Words - 20th Century Greats - Don McCullin


20th Century Greats series (2000)

Don McCullin, CBE (1935 - )

A natural story-teller, he arrived on the national media scene after the ‘golden age’ of the picture story had passed, but McCullin’s natural professionalism lifted him above his ego-driven contemporaries; photo-personalities who mesmerised 1960’s glossy magazine editors. John Chillingworth ignores the ocean of words charting the successes and failures of McCullin’s life, to identify his true claim to a place in 20th century photographic history.

The pseudo-sophisticates who earn their living in the world of ‘wallpaper’ journalism have polarised views on photographers.

On the one hand, they can have the patronising attitude of -“It’s a pity that you are only a photographer”. On the other, given an editorial prod, they will eulogise on the subject to the point of nausea.

McCullin, it seems, suffers from the latter! Attempts to make him a working-class icon are laughable. In Finsbury Park, the ‘tough’ inner suburb of London where he grew up, policemen had stopped walking the beat in twos for safety, before World War 1.

Having grown up before him, poor and street-wise, living for a while in the same area, your correspondent knows that gangs of youths, including his own ‘Guv’nors of Seven Sisters Road’ were as unexceptional then, as they are today.

Leaving school at the age of 14, was another unexceptional matter in early post-war London. McCullin would have learned the facts of inner city life like thousands of other kids on the block without feeling ‘deprived’, because there were no leafy suburbs within a tuppenny bus ride, against which to measure his deprivation.

Breaking into Fleet Street
By 1958, when McCullin’s pictures of his own ‘gang’ were first seen, story-telling photographers of the Picture Post era were already using their skills in other fields. At the time, the young ‘meteor’ would probably have been given a pack of film and told to do some more work by the perceptive picture editor of ‘The Observer’.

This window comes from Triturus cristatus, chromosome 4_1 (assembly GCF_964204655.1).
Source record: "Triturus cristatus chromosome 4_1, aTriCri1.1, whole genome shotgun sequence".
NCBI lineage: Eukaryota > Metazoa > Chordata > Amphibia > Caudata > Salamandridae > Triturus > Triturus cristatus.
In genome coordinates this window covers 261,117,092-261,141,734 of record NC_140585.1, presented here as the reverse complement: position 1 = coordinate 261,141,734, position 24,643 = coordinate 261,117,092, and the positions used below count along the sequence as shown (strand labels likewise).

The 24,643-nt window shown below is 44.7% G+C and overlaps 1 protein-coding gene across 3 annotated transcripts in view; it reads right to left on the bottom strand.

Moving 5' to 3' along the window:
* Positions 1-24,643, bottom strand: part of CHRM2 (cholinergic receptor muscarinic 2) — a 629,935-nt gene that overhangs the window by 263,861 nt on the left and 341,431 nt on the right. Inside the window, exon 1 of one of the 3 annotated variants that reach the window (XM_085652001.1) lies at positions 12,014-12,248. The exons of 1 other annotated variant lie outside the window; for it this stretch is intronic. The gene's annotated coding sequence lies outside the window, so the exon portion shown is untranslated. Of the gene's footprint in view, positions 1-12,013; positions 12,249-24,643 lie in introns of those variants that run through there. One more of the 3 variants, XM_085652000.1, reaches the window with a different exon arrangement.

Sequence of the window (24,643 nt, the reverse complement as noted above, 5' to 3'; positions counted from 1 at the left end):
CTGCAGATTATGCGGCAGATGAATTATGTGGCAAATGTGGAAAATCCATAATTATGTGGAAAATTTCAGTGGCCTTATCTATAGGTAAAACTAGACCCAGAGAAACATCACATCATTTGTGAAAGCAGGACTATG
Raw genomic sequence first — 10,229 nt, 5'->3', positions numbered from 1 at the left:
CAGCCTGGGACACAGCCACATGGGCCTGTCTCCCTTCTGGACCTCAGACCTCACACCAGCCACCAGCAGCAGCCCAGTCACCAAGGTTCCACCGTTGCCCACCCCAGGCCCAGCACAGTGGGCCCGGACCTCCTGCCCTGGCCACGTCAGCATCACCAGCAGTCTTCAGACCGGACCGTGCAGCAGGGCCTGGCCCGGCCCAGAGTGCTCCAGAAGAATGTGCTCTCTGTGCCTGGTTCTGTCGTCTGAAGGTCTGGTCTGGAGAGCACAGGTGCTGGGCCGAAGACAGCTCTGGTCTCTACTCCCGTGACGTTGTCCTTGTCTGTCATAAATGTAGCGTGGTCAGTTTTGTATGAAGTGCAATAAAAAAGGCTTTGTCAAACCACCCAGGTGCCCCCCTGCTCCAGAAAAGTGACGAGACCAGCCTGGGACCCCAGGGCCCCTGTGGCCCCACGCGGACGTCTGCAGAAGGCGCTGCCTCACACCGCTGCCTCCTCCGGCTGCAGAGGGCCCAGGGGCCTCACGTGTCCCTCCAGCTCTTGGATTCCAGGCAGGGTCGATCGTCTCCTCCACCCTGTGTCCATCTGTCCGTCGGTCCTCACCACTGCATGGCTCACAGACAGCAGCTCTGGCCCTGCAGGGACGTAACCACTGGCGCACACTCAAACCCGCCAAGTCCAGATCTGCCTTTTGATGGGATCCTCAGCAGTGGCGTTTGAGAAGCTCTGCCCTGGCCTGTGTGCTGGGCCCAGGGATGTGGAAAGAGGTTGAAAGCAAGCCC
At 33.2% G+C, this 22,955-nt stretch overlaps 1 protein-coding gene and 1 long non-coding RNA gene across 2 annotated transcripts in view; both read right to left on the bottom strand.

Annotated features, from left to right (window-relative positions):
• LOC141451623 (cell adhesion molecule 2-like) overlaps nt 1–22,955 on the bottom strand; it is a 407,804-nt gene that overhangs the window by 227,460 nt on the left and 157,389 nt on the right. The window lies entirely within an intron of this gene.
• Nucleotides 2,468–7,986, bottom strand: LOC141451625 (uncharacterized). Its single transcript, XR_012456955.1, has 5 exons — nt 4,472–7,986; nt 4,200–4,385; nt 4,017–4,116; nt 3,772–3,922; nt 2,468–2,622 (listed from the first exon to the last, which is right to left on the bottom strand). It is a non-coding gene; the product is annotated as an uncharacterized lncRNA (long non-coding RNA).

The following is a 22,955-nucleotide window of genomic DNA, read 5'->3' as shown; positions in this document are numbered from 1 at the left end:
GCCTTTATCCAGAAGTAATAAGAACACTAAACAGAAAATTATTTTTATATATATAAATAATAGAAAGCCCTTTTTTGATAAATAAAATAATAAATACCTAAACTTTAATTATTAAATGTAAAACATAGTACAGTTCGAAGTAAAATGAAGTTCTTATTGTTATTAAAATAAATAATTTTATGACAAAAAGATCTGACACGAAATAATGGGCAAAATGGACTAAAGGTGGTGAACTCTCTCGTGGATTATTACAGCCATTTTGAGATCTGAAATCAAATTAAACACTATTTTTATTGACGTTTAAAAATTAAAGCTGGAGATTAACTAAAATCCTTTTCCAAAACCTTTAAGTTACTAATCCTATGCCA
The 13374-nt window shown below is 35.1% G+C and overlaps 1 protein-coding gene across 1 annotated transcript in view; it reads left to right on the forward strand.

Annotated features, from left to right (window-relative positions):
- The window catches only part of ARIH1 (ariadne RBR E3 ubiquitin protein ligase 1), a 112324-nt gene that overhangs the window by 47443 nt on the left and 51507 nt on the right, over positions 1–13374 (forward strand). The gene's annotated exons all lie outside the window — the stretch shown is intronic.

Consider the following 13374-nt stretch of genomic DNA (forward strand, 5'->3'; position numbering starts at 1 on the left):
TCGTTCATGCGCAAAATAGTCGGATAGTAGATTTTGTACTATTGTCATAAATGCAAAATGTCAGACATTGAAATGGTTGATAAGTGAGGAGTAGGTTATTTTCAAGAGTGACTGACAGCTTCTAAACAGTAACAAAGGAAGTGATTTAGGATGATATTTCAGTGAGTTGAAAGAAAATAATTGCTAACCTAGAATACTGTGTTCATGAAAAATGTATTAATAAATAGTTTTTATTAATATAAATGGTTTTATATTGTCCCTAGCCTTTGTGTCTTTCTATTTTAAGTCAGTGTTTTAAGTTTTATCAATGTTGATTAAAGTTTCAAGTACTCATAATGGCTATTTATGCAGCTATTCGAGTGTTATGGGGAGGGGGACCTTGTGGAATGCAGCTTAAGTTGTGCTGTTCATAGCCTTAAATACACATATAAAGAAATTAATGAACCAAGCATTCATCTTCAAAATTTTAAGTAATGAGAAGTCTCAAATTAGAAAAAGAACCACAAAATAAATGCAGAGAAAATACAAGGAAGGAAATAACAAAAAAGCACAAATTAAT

Such encouragement to a young unknown would have released the tidal wave of adrenaline so familiar to every photographer, who has tasted success in the toughest media ‘street’ in the world.

It is his reaction to that initial encouragement, which reflects so admirably on McCullin’s integrity as a natural image-maker.
Starved of ‘character’ photographers, the reaction to his images among competing newspapers were, in retrospect, distinctly unhelpful. Their clamour for his gritty black and white images made him ‘famous’.

Battle-star McCullin
By 1964, when he joined the staff of the Sunday Times, the newspaper was already in its post-reality period. His appointment would have been viewed as a triumph by the editorial staff, but as a mere commodity purchase by a ‘dead-head’ management with one foot in the past, when photographers were camera ‘operators’ who were grateful to bring up their families on five pounds a week!

Indulged by his editors as he rushed to every war that showed its head above the parapet, McCullin’s work exploded into the consciousness of a nation already disgusted by the ravages of WWII.

However, walking in the fading footprints of war-reporting essayists like Robert Capa and Larry Burrows, the young man from Finsbury Park was at a disadvantage.

With no publication that could or would publish the kind of narrative photography, which reduced the journalist to a mere note-taker and caption writer, his style evolved into brilliant, beautifully composed individual commentaries on the futility, cruelty and horror of armed conflict.

Magazine editors of a previous era would never have given McCullin his head to travel in one war-torn direction. By doing so, they would have deprived themselves of the opportunity to apply his massive talent to the creation of images that could have influenced their readers in other ways.

A born survivor; with the passage of time, Don McCullin has risen above such things. He is a Commander of the Order of the British Empire and an Honorary Doctor of Bradford University, but as he capitalises on ‘fame’ his many personal experiences will haunt him, still. That’s the hell of being a 20th century ‘great’!

© Copyright John Chillingworth